Then my dad was born and was the youngest of five boys  and was the most sensitive of all of them. His brothers wouldn’t play with him so he would spend his time in the kitchen talking to the maids. He was more around women and I think that really influenced him. I learned tenderness and not give a shit about what people think through my dad.


I’ve always found gender such an interesting thing because it’s such a social construction. If you were born on an island without other humans, you would accept your body as it is. So many people are unhappy with their body and with what it means to be a boy or a girl in their culture. It’s a very deep and serious thing and it comes into your life from so young. When you’re three or four you start realizing there are boys and girls and you have to belong to one of these roles. For a lot of people, the answer isn’t so direct or clear-cut.




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1 thought on “What it means to be a girl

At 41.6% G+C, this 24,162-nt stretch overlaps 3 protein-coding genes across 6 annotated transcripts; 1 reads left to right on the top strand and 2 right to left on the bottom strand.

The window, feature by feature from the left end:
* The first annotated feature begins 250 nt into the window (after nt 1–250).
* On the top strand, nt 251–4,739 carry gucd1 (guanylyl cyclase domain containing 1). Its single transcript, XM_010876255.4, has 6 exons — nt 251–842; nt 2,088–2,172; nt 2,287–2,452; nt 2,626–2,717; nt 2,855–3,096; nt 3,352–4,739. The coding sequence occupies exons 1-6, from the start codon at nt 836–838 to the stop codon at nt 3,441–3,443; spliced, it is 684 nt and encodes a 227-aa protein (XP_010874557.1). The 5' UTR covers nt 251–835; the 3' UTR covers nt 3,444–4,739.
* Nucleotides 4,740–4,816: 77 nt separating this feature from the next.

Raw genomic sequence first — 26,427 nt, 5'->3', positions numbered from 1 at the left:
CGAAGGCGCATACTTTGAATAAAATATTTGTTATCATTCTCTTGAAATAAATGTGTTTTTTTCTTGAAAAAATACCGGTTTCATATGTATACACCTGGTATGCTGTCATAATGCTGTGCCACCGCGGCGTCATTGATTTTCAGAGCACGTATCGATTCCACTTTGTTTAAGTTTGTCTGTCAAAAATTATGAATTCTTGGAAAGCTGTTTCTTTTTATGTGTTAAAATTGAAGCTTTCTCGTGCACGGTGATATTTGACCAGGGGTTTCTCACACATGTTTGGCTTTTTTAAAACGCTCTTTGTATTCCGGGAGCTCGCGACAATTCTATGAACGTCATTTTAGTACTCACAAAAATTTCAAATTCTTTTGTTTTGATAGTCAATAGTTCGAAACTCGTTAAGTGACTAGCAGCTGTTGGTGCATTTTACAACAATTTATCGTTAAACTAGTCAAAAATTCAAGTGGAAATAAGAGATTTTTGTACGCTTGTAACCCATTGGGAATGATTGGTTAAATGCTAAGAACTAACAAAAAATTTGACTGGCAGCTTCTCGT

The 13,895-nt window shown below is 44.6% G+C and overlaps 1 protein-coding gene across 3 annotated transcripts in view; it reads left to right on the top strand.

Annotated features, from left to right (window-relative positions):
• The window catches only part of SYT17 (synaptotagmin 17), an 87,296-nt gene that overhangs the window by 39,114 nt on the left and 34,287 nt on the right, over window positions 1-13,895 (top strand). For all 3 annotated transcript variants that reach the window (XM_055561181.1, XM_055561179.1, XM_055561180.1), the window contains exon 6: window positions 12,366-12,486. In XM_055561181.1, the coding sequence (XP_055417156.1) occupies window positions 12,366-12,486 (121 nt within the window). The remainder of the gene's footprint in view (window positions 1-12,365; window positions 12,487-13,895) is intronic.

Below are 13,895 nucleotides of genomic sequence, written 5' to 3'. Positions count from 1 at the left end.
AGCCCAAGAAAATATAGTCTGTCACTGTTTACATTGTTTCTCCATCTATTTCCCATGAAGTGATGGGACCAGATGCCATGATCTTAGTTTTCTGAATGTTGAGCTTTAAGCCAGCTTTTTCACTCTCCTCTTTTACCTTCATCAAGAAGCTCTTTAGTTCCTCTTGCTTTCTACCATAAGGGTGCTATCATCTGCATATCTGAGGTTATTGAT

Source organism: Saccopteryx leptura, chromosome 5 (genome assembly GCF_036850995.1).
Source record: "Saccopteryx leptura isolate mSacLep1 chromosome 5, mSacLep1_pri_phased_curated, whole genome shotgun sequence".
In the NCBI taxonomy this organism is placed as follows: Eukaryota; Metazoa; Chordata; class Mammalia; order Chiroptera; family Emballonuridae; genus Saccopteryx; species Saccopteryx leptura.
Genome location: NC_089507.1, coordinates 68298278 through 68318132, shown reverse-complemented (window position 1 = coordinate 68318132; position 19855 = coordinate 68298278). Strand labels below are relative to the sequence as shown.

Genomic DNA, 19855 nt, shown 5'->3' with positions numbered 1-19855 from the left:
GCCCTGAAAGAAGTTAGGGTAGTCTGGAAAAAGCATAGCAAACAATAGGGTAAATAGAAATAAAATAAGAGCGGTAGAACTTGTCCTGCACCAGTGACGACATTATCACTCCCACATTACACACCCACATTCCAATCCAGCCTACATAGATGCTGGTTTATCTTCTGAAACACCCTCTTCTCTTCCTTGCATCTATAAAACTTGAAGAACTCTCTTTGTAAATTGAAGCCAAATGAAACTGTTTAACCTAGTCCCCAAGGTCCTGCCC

1. What a lovely description, thank you Cat for sharing your story. I never asked myself the question of gender. I never liked to play with boys (too wild and always some sort of mystery to me) and up to today I like painting my fingernails, wearing dresses and lipstick. But I can refer to the fact that gender and whom you are sexually drawn to is very socially influenced. I new I loved girls at 14. I fell in love with my best female friend. My mom (who is quite liberal) said: “Oh, this is normal in puberty. It will pass.” Well, it didn’t. But it took me a bunch of failed relationships and solitude in relationships with men to find the courage to stand up for myself at 28 and realize: I don’t know, if I am gay or not. I fall in love what I fall in love with. Today am happy with a woman. Am I gay? Would I love her the same, if she was born into a male body? I don’t know. I am glad she is how she is. But I do know that I would love to support my children, if I am fortunate to have any, to be as they are and express themselves. No matter if they love to play with dolls as boys or trucks as girls or sometimes this, sometimes that. Feeling comfortable in your body and being loved for what you are, I hope our generation will manage to pass on more freedom and acceptance for all tones and colors of feelings in society.